This year has brought many uncertainties and upheavals due to the COVID-19 pandemic. However, one of the most disconcerting has been the shift to working from home for those who are new to it. In addition to the sudden lack of familiar routines, workable processes, and team collaboration, remote leaders face the challenge of successfully facilitating the now ubiquitous Zoom meetings. That’s why Zoom meeting icebreakers are so important.
Few experiences are more intimidating than leading a meeting when you’re talking to a bunch of black squares. Capturing or recapturing positive team dynamics can take some time and skill as a facilitator. And while everyone is starting to acclimate to Zoom, another new challenge emerges: Zoom fatigue!
One tested method of increasing engagement, participation, and enjoyment of Zoom meetings is to incorporate a variety of Zoom meeting icebreakers. To assist beleaguered team leaders, below are some samples of the creative, inspiring, and effective Zoom meeting icebreakers employed by other leaders just like you.
1. Open-Ended Questions
The most common icebreaking technique is to ask your team members open-ended questions. But what questions should you ask? The team at Range, a team success software platform, has kindly created a list of 300+ icebreaker questions to help you out. The questions suggested by this free tool are specifically designed using behavioral science and feature three difficulty levels depending on how long a team has been working together:
- Intro: For new teams
- Tricky: For tight-knit teams
- Tough: It’s time to get real
2. Would You Rather
This classic game consists of presenting participants with two scenarios and asking them which they prefer and why. Tal Shelef, realtor and co-founder, Condo Wizard, finds that this technique encourages people to talk more about themselves:
“I find that employees have been more relaxed, developing better relationships with each other over common interests, and as a result, productivity has been increasing.”
3. Two Truths and a Lie
Another popular get-to-know-you icebreaker, this game consists of each participant saying two truths and a lie. Afterward, the rest of the participants try to tell which is which. To make it more relevant, Jay Scott, HR Manager at Pugsquest, suggests including work-related truths and lies to find humor amidst all the seriousness. The results of this icebreaker have been hugely successful for Scott:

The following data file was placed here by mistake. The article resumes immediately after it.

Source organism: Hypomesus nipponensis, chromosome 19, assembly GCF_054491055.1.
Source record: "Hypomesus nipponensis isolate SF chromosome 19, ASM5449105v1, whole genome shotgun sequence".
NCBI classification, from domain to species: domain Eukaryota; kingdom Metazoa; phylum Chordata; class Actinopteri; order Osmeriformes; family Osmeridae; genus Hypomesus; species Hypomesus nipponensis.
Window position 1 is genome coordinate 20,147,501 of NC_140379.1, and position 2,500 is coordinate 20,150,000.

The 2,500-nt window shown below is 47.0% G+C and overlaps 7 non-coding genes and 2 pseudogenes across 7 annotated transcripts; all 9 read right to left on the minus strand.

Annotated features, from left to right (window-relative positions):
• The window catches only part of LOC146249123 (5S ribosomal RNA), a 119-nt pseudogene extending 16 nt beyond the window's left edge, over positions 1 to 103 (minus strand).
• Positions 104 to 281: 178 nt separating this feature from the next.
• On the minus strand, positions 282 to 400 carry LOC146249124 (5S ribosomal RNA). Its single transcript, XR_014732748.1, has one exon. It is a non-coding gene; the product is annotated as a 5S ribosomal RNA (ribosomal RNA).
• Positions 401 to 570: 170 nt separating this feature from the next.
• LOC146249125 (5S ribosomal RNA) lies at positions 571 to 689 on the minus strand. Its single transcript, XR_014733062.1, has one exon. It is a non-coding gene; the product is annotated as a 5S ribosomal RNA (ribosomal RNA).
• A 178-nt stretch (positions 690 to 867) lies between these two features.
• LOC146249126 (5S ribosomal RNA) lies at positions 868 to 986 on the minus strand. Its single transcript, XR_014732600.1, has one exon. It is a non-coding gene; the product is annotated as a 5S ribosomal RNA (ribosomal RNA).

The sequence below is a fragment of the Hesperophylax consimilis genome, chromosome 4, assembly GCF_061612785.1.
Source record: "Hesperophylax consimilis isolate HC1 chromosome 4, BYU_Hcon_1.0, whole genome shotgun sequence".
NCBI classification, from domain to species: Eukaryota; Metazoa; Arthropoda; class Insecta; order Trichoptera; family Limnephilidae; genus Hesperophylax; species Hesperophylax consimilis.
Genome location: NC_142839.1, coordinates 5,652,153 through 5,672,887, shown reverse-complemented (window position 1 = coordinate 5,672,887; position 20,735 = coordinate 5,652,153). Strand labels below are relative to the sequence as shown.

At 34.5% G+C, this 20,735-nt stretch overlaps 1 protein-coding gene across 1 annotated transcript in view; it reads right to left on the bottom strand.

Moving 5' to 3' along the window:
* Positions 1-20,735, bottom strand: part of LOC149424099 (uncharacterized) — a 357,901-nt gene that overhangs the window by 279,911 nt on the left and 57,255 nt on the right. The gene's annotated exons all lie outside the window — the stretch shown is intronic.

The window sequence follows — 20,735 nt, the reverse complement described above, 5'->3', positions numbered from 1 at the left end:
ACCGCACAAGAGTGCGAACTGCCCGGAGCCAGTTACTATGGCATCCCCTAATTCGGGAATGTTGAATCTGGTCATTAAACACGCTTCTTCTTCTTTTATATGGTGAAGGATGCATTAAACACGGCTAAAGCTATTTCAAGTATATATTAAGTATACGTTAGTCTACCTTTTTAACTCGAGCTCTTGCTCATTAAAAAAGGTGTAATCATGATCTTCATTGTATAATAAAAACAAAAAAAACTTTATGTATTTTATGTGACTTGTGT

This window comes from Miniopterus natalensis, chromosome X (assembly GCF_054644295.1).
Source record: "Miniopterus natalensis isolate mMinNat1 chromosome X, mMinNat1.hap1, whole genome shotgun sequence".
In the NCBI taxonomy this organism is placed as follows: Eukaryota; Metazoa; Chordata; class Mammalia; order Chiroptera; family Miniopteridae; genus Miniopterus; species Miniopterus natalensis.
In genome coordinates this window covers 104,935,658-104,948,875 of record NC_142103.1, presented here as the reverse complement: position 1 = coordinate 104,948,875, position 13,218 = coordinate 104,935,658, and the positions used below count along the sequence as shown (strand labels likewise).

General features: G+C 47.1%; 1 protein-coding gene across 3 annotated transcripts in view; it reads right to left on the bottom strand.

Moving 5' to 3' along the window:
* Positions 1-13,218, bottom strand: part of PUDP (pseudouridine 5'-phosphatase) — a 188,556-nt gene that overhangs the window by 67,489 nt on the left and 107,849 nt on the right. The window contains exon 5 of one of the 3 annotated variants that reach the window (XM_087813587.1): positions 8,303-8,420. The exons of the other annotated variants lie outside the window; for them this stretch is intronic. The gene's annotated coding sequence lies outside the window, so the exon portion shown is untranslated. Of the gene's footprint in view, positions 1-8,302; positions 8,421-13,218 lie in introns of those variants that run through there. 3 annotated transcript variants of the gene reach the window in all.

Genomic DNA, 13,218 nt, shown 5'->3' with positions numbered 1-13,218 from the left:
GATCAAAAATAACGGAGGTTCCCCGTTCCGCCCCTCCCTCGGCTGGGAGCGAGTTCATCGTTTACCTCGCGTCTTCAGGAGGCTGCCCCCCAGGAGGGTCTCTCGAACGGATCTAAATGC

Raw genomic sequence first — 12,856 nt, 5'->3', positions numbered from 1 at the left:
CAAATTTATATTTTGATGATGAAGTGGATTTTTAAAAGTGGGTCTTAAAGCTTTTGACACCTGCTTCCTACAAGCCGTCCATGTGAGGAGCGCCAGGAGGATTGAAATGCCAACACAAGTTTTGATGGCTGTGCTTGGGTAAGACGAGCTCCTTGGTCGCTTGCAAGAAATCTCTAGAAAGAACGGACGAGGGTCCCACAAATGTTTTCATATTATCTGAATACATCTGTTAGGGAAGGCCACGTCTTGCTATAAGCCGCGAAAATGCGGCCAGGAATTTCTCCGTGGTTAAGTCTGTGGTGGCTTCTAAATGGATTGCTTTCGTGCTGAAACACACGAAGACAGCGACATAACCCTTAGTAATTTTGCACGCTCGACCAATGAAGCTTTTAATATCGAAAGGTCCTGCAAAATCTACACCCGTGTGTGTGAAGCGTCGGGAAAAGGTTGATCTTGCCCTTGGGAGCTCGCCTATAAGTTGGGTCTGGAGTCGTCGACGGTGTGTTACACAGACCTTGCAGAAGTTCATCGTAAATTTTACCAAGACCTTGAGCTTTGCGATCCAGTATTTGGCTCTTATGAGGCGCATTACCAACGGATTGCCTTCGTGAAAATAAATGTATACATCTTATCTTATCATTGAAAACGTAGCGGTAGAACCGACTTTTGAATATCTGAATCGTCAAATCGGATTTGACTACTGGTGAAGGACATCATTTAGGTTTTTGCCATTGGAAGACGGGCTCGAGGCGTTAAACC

“You can always feel great energy amongst the participating members. It has helped foster teamwork and comradery, which greatly helps with the growth of the company.”
4. Alliteration Game
Laura Fuentes, the operator of Infinity Dish, gets her team focused on word games like the alliteration game. During this icebreaker, she picks a letter and team members say words that start with the same letter without repeating. Since there is no table or room on Zoom to go around, each person calls out who is next. According to Fuentes,
“This keeps the anticipation high! These games keep everyone focused, quick on their toes, and are a lot of fun, which is a great way to break into a meeting.”
5. Collaborative Storytelling
Another fun technique that is effective for breaking Zoom fatigue is storytelling. Paul French, managing director of Intrinsic Search, describes his team’s version of this game:
“Participants weave a story together with each person taking turns to add a sentence at a time, beginning each subsequent sentence with a specific phrase that helps to build the story. The resulting narrative is always unexpected and completely funny.”
In addition to starting meetings with a good laugh, he finds that getting colleagues to build a narrative together promotes collaboration and creativity.
6. Bingo Scavenger Hunt
In another version of show and tell, Daniel Carter, founder of Zippy Electrics, developed a unique version of Bingo to help his team focus.
“I am glad to say that it works every single time. After doing the game, each of us becomes more attentive during the meeting sessions.”